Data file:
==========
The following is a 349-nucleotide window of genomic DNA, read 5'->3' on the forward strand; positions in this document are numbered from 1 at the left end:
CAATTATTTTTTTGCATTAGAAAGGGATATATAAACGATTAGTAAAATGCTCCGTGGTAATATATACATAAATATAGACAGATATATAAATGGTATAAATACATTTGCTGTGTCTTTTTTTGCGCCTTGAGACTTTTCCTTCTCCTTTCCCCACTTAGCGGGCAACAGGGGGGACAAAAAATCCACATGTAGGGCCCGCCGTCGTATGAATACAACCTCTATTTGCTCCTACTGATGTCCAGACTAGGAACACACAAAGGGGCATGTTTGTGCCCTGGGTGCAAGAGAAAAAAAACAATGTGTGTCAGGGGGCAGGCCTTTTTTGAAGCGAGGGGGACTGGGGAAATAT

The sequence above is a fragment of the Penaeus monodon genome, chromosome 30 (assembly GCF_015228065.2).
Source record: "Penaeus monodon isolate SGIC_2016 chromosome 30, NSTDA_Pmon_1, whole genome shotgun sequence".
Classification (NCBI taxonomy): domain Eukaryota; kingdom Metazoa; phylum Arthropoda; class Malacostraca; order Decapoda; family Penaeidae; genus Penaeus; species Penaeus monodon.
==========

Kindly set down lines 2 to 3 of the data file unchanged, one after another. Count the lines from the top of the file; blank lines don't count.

CAATTATTTTTTTGCATTAGAAAGGGATATATAAACGATTAGTAAAATGCTCCGTGGTAATATATACATAAATATAGACAGATATATAAATGGTATAAATACATTTGCTGTGTCTTTTTTTGCGCCTTGAGACTTTTCCTTCTCCTTTCCCCACTTAGCGGGCAACAGGGGGGACAAAAAATCCACATGTAGGGCCCGCCGTCGTATGAATACAACCTCTATTTGCTCCTACTGATGTCCAGACTAGGAACACACAAAGGGGCATGTTTGTGCCCTGGGTGCAAGAGAAAAAAAACAATGTGTGTCAGGGGGCAGGCCTTTTTTGAAGCGAGGGGGACTGGGGAAATAT

The sequence above is a fragment of the Penaeus monodon genome, chromosome 30 (assembly GCF_015228065.2).